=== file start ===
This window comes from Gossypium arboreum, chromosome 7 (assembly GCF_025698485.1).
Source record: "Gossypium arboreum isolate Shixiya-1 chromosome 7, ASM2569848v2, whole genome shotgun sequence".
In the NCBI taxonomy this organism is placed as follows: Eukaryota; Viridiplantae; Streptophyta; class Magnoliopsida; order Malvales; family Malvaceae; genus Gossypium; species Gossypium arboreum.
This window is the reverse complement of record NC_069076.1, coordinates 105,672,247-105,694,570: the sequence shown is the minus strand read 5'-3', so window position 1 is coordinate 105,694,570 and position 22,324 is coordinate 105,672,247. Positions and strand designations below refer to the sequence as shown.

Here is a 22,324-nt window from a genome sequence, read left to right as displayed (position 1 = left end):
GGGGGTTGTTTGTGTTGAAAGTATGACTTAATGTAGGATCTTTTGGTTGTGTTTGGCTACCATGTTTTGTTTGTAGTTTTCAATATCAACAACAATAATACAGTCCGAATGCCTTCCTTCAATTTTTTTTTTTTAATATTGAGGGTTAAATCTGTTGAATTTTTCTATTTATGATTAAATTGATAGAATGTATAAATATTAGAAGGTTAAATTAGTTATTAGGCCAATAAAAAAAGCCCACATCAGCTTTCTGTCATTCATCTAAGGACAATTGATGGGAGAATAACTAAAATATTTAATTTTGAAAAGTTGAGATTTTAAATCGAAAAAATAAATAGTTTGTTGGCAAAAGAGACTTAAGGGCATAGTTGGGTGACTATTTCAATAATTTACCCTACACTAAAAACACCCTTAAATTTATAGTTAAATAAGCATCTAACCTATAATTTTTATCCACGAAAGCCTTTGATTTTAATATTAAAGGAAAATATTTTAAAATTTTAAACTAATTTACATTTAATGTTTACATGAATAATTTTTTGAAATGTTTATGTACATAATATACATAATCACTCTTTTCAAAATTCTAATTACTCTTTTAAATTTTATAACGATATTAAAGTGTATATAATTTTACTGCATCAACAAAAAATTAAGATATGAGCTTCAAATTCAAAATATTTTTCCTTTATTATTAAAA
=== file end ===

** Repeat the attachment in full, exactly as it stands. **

This window comes from Gossypium arboreum, chromosome 7 (assembly GCF_025698485.1).
Source record: "Gossypium arboreum isolate Shixiya-1 chromosome 7, ASM2569848v2, whole genome shotgun sequence".
In the NCBI taxonomy this organism is placed as follows: Eukaryota; Viridiplantae; Streptophyta; class Magnoliopsida; order Malvales; family Malvaceae; genus Gossypium; species Gossypium arboreum.
This window is the reverse complement of record NC_069076.1, coordinates 105,672,247-105,694,570: the sequence shown is the minus strand read 5'-3', so window position 1 is coordinate 105,694,570 and position 22,324 is coordinate 105,672,247. Positions and strand designations below refer to the sequence as shown.

Here is a 22,324-nt window from a genome sequence, read left to right as displayed (position 1 = left end):
GGGGGTTGTTTGTGTTGAAAGTATGACTTAATGTAGGATCTTTTGGTTGTGTTTGGCTACCATGTTTTGTTTGTAGTTTTCAATATCAACAACAATAATACAGTCCGAATGCCTTCCTTCAATTTTTTTTTTTTAATATTGAGGGTTAAATCTGTTGAATTTTTCTATTTATGATTAAATTGATAGAATGTATAAATATTAGAAGGTTAAATTAGTTATTAGGCCAATAAAAAAAGCCCACATCAGCTTTCTGTCATTCATCTAAGGACAATTGATGGGAGAATAACTAAAATATTTAATTTTGAAAAGTTGAGATTTTAAATCGAAAAAATAAATAGTTTGTTGGCAAAAGAGACTTAAGGGCATAGTTGGGTGACTATTTCAATAATTTACCCTACACTAAAAACACCCTTAAATTTATAGTTAAATAAGCATCTAACCTATAATTTTTATCCACGAAAGCCTTTGATTTTAATATTAAAGGAAAATATTTTAAAATTTTAAACTAATTTACATTTAATGTTTACATGAATAATTTTTTGAAATGTTTATGTACATAATATACATAATCACTCTTTTCAAAATTCTAATTACTCTTTTAAATTTTATAACGATATTAAAGTGTATATAATTTTACTGCATCAACAAAAAATTAAGATATGAGCTTCAAATTCAAAATATTTTTCCTTTATTATTAAAA